15. The method of claim 1, wherein the substituted reactive intermediate [Y]a -X-(N-S-ZM)b is associated with charge-balancing counterions, further comprising at least partially substituting the counterions with at least one of alkali metals, alkaline earth metals, NR1R2R3H+, and combinations thereof, wherein R1, R2, and R3 are independently H or substituted or unsubstituted C1-C5 alkyl groups.
16. The method of claim 15, wherein the counterions are at least partially substituted with at least one of K+, Li+, NH4+, monoethanolammonium, tetraethylammonium, triethanolammonium, tetramethylammonim, tetrabutylammonium, and combinations thereof.
17. The method of claim 1, wherein the surface modified pigment comprises about 0.01 to about 1.0 mMoles of S and about 0.01 to about 2.0 mMoles of active hydrogen per gram of pigment.
18. The method of claim 1, wherein the surface modified pigment comprises about 0.06 to about 0.7 mMoles of S and about 0.07 to about 1.6 mMoles of active hydrogen per gram of pigment.
19. The method of claim 1, wherein the surface modified pigment comprises pigment blue 15 comprising about 0.168 to about 0.430 mMoles of S and about 0.07 to about 0.313 mMoles of active hydrogen per gram of pigment.
20. The method of claim 1, wherein the surface modified pigment comprises pigment red 122 comprising about 0.062 to about 0.187 mMoles of S and about 0.077 to about 0.394 mMoles of active hydrogen per gram of pigment.
21. The method of claim 1, wherein the surface modified pigment comprises pigment yellow 74 comprising about 0.131 to about 0.178 mMoles of S and about 0.192 to about 0.290 mMoles of active hydrogen per gram of pigment.
22. The method of claim 1, wherein the surface modified pigment comprises carbon black comprising about 0.103 to about 0.702 mMoles of S and about 0.203 to about 1.579 mMoles of active hydrogen per gram of pigment.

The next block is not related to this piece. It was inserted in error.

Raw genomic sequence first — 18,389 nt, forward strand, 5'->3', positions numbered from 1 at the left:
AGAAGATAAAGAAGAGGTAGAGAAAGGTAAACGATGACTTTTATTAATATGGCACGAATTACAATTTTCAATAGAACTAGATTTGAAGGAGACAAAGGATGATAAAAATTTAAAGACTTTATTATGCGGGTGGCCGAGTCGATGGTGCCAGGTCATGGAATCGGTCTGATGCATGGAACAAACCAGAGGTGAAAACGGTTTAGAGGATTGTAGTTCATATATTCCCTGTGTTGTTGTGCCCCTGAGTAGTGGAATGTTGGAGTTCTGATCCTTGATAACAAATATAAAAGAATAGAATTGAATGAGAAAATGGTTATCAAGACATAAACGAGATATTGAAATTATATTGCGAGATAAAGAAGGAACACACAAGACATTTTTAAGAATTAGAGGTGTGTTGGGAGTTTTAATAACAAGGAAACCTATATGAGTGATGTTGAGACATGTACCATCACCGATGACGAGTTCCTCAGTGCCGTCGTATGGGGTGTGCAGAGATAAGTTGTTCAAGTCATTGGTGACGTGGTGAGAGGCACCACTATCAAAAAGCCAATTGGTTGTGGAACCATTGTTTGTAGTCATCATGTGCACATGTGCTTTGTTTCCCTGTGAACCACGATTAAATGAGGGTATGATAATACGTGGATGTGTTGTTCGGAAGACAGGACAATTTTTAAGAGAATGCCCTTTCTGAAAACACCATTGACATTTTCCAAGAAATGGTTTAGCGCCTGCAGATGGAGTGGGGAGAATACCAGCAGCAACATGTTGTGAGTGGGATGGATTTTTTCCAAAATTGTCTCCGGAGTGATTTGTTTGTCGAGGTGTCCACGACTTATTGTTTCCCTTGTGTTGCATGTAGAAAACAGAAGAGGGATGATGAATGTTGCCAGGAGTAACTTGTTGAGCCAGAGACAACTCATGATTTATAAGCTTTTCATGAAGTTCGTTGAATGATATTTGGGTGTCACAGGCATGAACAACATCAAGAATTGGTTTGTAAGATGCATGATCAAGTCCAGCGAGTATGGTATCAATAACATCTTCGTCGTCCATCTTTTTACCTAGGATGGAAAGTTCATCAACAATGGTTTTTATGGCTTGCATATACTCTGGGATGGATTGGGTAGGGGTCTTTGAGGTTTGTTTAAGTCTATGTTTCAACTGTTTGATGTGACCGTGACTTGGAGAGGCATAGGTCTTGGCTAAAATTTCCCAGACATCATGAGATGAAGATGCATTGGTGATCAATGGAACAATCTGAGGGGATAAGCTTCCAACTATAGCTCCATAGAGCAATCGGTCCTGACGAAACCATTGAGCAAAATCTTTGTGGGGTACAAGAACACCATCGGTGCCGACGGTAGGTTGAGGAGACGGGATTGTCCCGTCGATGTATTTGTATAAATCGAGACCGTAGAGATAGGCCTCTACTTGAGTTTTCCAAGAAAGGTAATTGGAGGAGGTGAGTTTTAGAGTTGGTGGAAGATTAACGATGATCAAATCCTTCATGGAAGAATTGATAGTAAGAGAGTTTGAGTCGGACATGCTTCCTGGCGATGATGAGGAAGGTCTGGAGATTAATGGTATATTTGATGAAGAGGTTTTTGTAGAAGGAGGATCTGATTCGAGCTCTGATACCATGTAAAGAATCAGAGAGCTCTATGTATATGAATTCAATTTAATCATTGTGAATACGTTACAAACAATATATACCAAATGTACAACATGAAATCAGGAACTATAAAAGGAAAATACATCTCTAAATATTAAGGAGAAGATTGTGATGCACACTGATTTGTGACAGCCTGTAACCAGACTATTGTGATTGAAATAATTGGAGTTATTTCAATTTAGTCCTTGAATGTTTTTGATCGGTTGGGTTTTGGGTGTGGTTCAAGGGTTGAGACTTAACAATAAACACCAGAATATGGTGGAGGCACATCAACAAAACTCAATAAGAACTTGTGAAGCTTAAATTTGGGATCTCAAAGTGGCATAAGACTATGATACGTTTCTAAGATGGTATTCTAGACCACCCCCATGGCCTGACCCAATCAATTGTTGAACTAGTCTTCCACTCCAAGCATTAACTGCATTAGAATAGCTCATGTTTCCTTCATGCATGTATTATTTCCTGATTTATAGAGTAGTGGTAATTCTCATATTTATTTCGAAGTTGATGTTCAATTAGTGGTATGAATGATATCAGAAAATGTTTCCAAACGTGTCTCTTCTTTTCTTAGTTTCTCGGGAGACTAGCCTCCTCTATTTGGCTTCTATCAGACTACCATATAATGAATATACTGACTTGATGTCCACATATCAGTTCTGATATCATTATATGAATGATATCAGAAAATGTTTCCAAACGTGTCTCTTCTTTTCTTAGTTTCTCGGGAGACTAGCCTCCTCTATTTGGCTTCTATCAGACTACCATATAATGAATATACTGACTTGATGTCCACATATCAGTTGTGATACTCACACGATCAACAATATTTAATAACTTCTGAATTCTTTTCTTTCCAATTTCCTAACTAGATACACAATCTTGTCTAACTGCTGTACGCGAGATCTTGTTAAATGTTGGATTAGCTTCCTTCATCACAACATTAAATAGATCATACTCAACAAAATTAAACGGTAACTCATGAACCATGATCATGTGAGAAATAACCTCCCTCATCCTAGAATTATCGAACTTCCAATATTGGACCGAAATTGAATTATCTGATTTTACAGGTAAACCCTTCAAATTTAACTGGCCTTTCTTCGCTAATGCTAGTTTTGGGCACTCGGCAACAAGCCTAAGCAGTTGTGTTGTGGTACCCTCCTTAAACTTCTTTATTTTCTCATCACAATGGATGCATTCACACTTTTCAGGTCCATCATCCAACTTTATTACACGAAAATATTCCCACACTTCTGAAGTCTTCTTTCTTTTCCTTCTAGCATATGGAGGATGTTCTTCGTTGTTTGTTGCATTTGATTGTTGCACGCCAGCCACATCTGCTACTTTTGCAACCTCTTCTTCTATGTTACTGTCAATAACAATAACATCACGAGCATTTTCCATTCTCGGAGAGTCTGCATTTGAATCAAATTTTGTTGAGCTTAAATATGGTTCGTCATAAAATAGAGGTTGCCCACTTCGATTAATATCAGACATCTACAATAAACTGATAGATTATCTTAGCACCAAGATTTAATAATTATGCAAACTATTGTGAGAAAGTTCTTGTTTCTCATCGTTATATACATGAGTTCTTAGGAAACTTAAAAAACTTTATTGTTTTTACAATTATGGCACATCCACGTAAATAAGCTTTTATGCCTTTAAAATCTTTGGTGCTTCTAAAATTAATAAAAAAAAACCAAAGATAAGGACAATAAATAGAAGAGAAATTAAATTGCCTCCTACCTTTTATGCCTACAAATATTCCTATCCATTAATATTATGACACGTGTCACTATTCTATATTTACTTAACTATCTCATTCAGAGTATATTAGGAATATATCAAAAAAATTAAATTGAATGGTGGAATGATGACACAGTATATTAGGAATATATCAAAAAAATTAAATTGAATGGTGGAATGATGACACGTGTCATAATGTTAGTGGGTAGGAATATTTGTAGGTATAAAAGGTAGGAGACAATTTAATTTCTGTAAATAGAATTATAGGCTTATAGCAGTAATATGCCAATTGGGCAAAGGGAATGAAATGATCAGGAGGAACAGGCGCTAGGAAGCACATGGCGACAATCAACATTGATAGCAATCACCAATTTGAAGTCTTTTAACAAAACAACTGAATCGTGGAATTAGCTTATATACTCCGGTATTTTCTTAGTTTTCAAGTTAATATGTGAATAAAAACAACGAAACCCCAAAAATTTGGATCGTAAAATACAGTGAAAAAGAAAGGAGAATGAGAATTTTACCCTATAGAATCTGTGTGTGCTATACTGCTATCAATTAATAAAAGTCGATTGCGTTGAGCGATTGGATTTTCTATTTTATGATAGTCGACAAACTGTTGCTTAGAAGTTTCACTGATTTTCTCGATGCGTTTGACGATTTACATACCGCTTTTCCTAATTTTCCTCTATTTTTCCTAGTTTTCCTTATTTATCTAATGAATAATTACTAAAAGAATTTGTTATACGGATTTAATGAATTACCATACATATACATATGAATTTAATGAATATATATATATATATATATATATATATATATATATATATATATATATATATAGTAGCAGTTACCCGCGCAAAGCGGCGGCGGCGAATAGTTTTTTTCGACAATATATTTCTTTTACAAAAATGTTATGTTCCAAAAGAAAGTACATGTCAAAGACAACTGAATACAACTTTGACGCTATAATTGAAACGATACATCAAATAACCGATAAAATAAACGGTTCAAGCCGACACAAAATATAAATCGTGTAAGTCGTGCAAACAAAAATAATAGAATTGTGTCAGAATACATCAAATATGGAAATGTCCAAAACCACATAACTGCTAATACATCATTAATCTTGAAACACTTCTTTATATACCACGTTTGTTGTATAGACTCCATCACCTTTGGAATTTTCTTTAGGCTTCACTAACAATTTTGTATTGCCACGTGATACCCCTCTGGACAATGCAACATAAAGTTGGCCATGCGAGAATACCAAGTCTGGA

23. The method of claim 1, wherein the surface modified pigment comprises sodium in the amount of about 100 to about 6500 ppm and potassium in the amount of about 30 to about 1200 ppm.
24. The method of claim 1, wherein the surface modified pigment comprises sulfur in the amount of about 50 ppm to about 2600 ppm.
25. The method of claim 1, wherein the surface modified pigment is a surface modified carbon black comprising carbon black having attached thereto:
an NH/N—C═N group distributed almost equally, in about 0.7 to 2.7 atomic %;
an oxygen in an atomic ratio of about 6.8 to 20.9% wherein at least about 51 to 62% of the oxygen is present as C═O, COONa, or SOx group and the balance as a C—O group, wherein SOx is an oxidized form of S;
COONa/SO3Na, in about 0.7 to 2.6 atomic %; and
wherein at least 90% of S present on the surface modified carbon black is oxidized S (SOx).
26. The method of claim 25, wherein SOx comprises at least one of a sulfone, a sulfate, or a sulfonic acid.
27. The method of claim 1, wherein the surface modified pigment is a surface modified pigment blue 15 comprising a surface oxygen content of at least about 2.5 atomic %.
28. The method of claim 1, wherein the surface modified pigment is a surface modified pigment red 122 comprising a surface oxygen content of about 8.3 to about 9.8 atomic %, wherein about 24% to about 32% of the total O exists as a C—O bond.